Genre: Bildungsroman, Fiction
Book Jacket Synopsis: “Cath is a Simon Snow fan. Okay, the whole world is a Simon Snow fan… But for Cath, being a fan is her life – and she’s really good at it. She and her twin sister, Wren, ensconced themselves in the Simon Snow series when they were just kids; it’s what got them through their mother leaving. Reading. Rereading. Hanging out in Simon Snow forums, writing Simon Snow fan fiction, dressing up like the characters for every movie premiere. Cath’s sister has mostly grown away from fandom, but Cath can’t let go. She doesn’t want to. Now that they’re going to college, Wren has told Cath she doesn’t want to be roommates. Cath is on her own, completely outside of her comfort zone. She’s got a surly roommate with a charming, always-around boyfriend; a fiction-writing professor who thinks fan fiction is the end of the civilized world; a handsome classmate who only wants to talk about words… and she can’t stop worrying about her dad, who’s loving and fragile and has never really been alone. For Cath the question is: Can she do this? Can she make it without Wren holding her hand? Is she ready to start living her own life? And does she even want to move on if it means leaving Simon Snow behind?”
Review: Hats off to you, Rainbow Rowell. As I predicted at the end of my Eleanor and Park (https://bannedbookbrigade.wordpress.com/2016/04/19/bonus-book-eleanor-and-park-by-rainbow-rowell/) review, I had a sneaking suspicion that I would enjoy Fangirl. That suspicion was confirmed just a few chapters into the book. If I had to decipher the root of my affection for this novel, I think it would come down to excellent, excellent character development. I don’t know that everyone will love Cath as a narrator and protagonist. She is socially incompetent, completely and happily isolated in her world of Simon Snow and fan fiction. Her identical twin sister, Wren, and her bipolar father are the only two people who have ever successfully coaxed Cath out of her coveted isolation. But when she gets to college and finds that Wren is hell-bent on gaining some independence, she cuts herself off from everything except classes and Simon Snow. Her isolation is short-lived, however, when her blunt and surly roommate, Reagan, begins to pity her and somewhat grudgingly draws Cath under her wing. My reasons for identifying with both Cath and Reagan are vastly different. With Cath, the “crazy” in her reminds me a lot of the crazy in me. Her social anxiety, tendency towards jealousy, and ability to completely disappear in an imaginary world all ring true to certain traits of my own. And with Reagan, I couldn’t help but laugh almost every time she interacted with Cath. The quotes below are some of my favorite from Fangirl and all of them belong to Reagan.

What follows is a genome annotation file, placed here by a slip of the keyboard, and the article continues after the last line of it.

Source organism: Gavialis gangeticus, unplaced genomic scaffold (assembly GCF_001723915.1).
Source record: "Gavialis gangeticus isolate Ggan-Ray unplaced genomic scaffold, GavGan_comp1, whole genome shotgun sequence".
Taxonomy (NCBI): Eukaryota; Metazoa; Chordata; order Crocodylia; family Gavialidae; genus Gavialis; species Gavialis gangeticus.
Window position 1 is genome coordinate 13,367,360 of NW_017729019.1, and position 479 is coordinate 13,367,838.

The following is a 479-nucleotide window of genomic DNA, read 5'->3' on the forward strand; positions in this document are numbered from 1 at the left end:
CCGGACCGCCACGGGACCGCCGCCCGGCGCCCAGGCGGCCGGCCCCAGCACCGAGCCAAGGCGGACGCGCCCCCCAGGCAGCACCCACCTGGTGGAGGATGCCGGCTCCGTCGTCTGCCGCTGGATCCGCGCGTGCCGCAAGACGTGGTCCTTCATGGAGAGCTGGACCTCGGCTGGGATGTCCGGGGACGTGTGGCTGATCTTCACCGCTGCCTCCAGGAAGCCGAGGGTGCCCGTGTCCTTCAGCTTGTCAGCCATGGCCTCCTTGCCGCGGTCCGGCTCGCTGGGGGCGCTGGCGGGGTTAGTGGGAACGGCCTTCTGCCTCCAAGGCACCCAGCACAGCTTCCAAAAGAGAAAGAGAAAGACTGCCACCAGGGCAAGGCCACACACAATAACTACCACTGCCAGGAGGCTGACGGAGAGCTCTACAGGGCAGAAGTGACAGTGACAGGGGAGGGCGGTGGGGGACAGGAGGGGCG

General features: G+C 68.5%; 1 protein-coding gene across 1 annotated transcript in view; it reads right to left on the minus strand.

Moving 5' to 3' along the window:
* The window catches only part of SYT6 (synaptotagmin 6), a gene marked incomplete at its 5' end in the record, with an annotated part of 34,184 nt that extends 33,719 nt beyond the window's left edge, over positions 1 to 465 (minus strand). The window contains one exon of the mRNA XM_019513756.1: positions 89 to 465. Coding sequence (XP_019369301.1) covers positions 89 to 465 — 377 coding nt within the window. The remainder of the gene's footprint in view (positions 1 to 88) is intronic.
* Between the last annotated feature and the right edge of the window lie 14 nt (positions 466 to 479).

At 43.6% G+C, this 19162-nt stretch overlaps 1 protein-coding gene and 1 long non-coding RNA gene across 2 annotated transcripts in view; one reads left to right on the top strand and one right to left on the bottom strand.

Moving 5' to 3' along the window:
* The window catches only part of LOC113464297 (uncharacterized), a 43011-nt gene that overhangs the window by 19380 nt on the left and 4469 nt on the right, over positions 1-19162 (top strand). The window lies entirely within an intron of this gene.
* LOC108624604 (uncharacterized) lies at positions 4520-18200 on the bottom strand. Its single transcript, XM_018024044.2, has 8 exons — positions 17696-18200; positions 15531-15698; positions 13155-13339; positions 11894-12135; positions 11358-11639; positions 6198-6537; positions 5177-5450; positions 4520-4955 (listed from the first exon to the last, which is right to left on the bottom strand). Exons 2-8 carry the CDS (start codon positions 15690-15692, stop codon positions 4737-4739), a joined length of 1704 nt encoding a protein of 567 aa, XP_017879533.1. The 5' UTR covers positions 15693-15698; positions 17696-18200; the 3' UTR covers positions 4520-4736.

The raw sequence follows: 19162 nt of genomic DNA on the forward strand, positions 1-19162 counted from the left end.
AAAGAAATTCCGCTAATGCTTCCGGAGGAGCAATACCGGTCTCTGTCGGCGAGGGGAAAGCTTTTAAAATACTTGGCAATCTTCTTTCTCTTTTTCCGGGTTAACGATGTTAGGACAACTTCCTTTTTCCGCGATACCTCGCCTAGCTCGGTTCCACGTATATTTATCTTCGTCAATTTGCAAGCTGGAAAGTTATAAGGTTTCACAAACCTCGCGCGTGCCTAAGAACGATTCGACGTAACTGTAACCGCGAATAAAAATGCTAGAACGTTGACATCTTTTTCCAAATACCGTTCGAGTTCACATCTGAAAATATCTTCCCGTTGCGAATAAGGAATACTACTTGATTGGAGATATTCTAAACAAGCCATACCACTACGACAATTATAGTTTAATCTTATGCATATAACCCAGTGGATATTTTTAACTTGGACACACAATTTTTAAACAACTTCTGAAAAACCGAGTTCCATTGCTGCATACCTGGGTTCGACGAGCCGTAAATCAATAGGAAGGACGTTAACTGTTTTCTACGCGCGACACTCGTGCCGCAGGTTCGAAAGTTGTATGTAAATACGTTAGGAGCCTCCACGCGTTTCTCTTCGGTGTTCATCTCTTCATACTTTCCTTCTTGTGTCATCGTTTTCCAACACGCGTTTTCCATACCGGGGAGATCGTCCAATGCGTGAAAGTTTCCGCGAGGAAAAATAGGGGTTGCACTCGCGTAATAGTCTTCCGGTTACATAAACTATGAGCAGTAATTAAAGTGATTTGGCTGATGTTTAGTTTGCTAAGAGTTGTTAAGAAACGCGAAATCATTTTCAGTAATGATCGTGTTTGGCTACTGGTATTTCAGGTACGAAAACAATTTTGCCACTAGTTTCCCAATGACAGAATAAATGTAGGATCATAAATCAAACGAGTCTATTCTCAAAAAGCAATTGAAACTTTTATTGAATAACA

“If God put me into your life to keep you from wearing a fucking tail,” Reagan said, “I accept the assignment.”
“If he were still my boyfriend, we’d have to throw down. But he’s not. So let’s go have lunch, okay?”
“He talks about you like you’re something he found in a natural history museum.”
Cath: “Have you been watching me sleep?” Reagan: “Yes, Bella. Are you awake?”
All in all, I can understand why Rainbow Rowell fans herald Fangirl as her defining and most successful work. It’s one of the best-told and realistic coming-of-age stories I have ever read, and I am sure it will be one that I reread many times in the years to come.